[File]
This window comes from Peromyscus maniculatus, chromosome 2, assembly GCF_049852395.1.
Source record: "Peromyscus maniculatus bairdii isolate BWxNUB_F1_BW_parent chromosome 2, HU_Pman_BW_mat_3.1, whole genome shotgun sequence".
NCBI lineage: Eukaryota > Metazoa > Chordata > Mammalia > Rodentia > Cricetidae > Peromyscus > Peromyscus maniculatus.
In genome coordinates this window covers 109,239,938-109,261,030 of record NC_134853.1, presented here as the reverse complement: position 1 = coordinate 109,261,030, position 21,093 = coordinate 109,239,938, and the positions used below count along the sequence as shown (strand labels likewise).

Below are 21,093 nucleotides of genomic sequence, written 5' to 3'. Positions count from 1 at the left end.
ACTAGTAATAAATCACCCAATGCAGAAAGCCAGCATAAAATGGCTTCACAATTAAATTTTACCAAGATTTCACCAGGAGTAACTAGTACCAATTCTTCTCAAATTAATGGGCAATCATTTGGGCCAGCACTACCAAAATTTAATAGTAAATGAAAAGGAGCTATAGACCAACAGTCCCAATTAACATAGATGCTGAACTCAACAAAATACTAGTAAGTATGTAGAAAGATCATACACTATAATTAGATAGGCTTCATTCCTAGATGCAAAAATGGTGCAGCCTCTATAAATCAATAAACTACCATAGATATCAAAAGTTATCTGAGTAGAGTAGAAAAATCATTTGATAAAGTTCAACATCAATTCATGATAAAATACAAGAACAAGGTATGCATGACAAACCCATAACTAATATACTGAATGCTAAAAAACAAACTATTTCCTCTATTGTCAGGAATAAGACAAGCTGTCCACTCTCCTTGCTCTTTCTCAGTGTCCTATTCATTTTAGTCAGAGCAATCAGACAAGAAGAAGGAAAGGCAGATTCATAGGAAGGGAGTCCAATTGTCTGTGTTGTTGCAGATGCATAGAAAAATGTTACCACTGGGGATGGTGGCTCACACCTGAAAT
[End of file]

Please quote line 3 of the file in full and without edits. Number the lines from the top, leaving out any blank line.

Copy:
NCBI lineage: Eukaryota > Metazoa > Chordata > Mammalia > Rodentia > Cricetidae > Peromyscus > Peromyscus maniculatus.